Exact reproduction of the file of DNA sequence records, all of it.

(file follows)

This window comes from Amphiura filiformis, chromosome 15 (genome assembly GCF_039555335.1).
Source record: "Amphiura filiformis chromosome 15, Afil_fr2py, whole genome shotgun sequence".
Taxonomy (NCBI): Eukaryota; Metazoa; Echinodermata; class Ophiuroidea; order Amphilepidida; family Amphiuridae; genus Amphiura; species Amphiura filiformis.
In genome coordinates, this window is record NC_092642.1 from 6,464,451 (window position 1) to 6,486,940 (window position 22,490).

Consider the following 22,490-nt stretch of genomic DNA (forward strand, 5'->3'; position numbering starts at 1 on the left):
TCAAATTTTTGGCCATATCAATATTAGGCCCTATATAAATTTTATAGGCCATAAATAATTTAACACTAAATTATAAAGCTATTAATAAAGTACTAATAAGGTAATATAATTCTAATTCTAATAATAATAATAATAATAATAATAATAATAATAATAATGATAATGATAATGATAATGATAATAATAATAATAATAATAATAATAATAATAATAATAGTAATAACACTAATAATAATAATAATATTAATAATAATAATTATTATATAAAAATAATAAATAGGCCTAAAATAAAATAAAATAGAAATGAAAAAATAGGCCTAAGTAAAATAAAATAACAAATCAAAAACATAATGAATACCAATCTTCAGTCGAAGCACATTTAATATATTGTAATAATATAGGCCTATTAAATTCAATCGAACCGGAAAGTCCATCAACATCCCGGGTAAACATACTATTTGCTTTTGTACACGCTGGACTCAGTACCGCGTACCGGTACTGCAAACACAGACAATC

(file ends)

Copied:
This window comes from Amphiura filiformis, chromosome 15 (genome assembly GCF_039555335.1).
Source record: "Amphiura filiformis chromosome 15, Afil_fr2py, whole genome shotgun sequence".
Taxonomy (NCBI): Eukaryota; Metazoa; Echinodermata; class Ophiuroidea; order Amphilepidida; family Amphiuridae; genus Amphiura; species Amphiura filiformis.
In genome coordinates, this window is record NC_092642.1 from 6,464,451 (window position 1) to 6,486,940 (window position 22,490).

Consider the following 22,490-nt stretch of genomic DNA (forward strand, 5'->3'; position numbering starts at 1 on the left):
TCAAATTTTTGGCCATATCAATATTAGGCCCTATATAAATTTTATAGGCCATAAATAATTTAACACTAAATTATAAAGCTATTAATAAAGTACTAATAAGGTAATATAATTCTAATTCTAATAATAATAATAATAATAATAATAATAATAATAATAATGATAATGATAATGATAATGATAATAATAATAATAATAATAATAATAATAATAATAATAGTAATAACACTAATAATAATAATAATATTAATAATAATAATTATTATATAAAAATAATAAATAGGCCTAAAATAAAATAAAATAGAAATGAAAAAATAGGCCTAAGTAAAATAAAATAACAAATCAAAAACATAATGAATACCAATCTTCAGTCGAAGCACATTTAATATATTGTAATAATATAGGCCTATTAAATTCAATCGAACCGGAAAGTCCATCAACATCCCGGGTAAACATACTATTTGCTTTTGTACACGCTGGACTCAGTACCGCGTACCGGTACTGCAAACACAGACAATC